Thank You for Being Late: An Optimist's Guide to Thriving in the Age of Accelerations Hardcover – 22 Nov 2016
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His most ambitious book - part personal odyssey, part commonsense manifesto. ... Friedman wants to explain why the world is the way it is - why so many things seem to be spinning out of control... after your session with Dr. Friedman, you have a much better idea of the forces that are upending your world, how they work together - and what people, companies and governments can do to prosper. You do have a coherent narrative - an honest, cohesive explanation for why the world is the way it is, without miracle cures or scapegoats. And that is why everybody should hope this book does very well indeed. (John Micklethwait The New York Times Book Review)
The globe-trotting New York Times columnist's most famous book was about the world being flat. This one is all about the world being fast ... His main piece of advice for individuals, corporations, and countries is clear: Take a deep breath and adapt. This world isn't going to wait for you (Fortune)
Engaging ... In some senses Thank You For Being Late is an extension of [Friedman's] previous works, woven in with wonderful personal stories (including admirably honest discussions about the nature of being a columnist). What gives Friedman's book a new twist is his belief that upheaval in 2016 is actually far more dramatic than earlier phases. (Gillian Tett Financial Times)
About the Author
Thomas L. Friedman has been awarded the Pulitzer Prize three times for his work with The New York Times, where he serves as the foreign affairs columnist, and is read by everyone from small-business owners to President Obama. Friedman is also the author of From Beirut to Jerusalem (1989), which won both the National Book Award and the Overseas Press Club Award, The Lexus and the Olive Tree (1999), Longitudes and Attitudes (2002), The World Is Flat (2005), which won the first Financial Times/Goldman Sachs Business Book of the Year Award, and Hot, Flat, and Crowded (2008). He lives in Bethesda, Maryland.
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Perhaps it was the frightening aspect. Friedman’s analysis is that the modern world is experiencing a host of “accelerations” – things are changing at an ever faster pace, and those things are now interacting with each other to cause further acceleration. Increases in computing power, economic globalisation and climate change are the primary drivers, but there are others: in a two-page spread he presents 24 graphs, most of which show “hockey stick” curves with the uptick starting in 1950. Not all are bad, but the overall message is that things are not sustainable. Even if you dispute some of the data – like the graphs of extreme weather events, which may owe as much to increased insurance and building in areas prone to hurricanes and flooding – the case is a strong one. Moreover, Friedman says, just at the point where we most need trust and collaboration to help meet these challenges, behaviours are waning. They have not existed in the Middle East, he says, at any time in his adult life, but now they don’t exist in the US either, having started to break down during Reagan’s presidency. This book was written before Trump won the election, but I am sure that Friedman found that that rather proved his point.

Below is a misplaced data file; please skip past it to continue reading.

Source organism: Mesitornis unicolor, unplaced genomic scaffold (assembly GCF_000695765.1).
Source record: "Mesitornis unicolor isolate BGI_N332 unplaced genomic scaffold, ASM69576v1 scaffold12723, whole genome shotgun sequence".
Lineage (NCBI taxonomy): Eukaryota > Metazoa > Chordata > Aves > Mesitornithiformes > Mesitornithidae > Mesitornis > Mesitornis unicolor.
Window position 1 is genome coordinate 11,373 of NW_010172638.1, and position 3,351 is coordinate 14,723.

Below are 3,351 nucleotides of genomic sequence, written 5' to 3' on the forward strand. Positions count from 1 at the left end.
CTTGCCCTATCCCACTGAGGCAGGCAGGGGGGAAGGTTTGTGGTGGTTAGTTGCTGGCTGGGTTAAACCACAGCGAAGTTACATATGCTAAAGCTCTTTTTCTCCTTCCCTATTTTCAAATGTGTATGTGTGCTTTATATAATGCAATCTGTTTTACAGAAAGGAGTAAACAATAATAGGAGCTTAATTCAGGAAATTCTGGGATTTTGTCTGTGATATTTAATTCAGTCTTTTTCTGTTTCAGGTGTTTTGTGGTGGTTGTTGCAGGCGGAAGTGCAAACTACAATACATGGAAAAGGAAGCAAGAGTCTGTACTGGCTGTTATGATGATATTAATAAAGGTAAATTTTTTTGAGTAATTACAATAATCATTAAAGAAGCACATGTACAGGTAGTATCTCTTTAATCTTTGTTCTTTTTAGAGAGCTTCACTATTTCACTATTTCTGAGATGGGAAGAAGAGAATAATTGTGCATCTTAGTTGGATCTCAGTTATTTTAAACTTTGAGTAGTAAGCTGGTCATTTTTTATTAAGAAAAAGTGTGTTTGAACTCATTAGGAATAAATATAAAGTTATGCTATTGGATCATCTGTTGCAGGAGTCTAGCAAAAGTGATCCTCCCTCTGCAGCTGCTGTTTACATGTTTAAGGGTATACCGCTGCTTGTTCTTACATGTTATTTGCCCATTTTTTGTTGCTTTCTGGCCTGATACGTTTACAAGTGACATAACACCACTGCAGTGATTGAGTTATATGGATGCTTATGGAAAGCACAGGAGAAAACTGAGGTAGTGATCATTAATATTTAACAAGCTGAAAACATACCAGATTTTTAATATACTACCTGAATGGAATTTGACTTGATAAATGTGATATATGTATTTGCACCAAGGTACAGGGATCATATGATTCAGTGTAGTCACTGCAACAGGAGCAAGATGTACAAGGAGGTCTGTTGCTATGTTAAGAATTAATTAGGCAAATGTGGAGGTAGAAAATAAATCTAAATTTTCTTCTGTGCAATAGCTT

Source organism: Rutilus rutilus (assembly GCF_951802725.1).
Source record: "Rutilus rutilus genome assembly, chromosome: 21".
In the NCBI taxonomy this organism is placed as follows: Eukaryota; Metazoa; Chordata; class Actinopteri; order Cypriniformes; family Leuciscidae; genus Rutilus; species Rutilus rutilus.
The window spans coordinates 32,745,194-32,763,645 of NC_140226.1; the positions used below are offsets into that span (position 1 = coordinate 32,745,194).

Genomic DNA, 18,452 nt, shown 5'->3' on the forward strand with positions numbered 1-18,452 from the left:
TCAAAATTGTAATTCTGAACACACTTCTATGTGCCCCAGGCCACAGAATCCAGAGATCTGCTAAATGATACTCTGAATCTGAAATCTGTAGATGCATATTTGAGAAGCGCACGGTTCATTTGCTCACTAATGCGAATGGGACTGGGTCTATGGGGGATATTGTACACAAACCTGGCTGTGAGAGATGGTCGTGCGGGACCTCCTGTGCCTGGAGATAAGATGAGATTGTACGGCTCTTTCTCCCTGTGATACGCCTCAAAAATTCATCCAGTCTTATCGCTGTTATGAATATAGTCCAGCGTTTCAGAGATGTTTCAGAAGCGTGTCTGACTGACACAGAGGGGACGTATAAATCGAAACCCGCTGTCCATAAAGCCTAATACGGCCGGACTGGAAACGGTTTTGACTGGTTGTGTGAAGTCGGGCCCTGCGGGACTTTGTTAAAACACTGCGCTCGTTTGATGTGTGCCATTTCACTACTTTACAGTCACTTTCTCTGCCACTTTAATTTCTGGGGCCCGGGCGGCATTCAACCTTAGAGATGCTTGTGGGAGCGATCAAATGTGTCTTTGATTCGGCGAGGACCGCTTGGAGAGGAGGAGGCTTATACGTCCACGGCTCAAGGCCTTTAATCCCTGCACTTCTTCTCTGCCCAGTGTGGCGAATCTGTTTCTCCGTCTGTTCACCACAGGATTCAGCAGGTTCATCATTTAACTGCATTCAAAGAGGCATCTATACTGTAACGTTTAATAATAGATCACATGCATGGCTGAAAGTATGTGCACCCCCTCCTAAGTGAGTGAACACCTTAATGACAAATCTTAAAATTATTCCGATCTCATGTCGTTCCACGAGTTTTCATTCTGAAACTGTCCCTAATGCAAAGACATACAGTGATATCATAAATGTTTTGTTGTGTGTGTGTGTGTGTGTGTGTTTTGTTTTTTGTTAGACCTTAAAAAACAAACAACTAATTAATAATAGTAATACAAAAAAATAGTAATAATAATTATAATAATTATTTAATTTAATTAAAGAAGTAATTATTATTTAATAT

I found the two penultimate chapters of the book most engaging. Friedman tells the story of the Minnesota suburb where he grew up, and which seems to have achieved a particularly high level of community cohesion and activity, and a lower level of racism (and anti-semitism) than most of the rest of the US. Even now, although the area has not been immune to the slide towards antisocial tendencies that the author feels is global (and often the consequence of social media), some present-day stories from Minnesota are used to illustrate the way we might make things better. He also presents 18 specific recommendations (most fairly US-specific) for new policies based on what he feels “mother Earth” would do – a rather random collection of recommendations ranging from funding a universal US medical system through a hypothecated consumption tax to giving security agencies the (controlled) right to monitor communications in order to counter terrorism, cyber and otherwise.
If I have a complaint about this book is that it could easily have been two or three books, and quite apart from making it rather long it does, at times, seem a slightly jumbled collection – perhaps based on stories he has written for the press over the years. Although I felt that perhaps he overstates the extent of the problems, Friedman states the case and offers solutions, and examples of where some of them appear to be working. Whether he will succeed in getting the world to slow down, to allow itself to be late from time to time, remains to be seen.
Good purchase. R
If you've read "Coming Apart", seen Trump and Brexit triumph and wept then read this. Not enough data to keep the sociologists happy and all the better for it.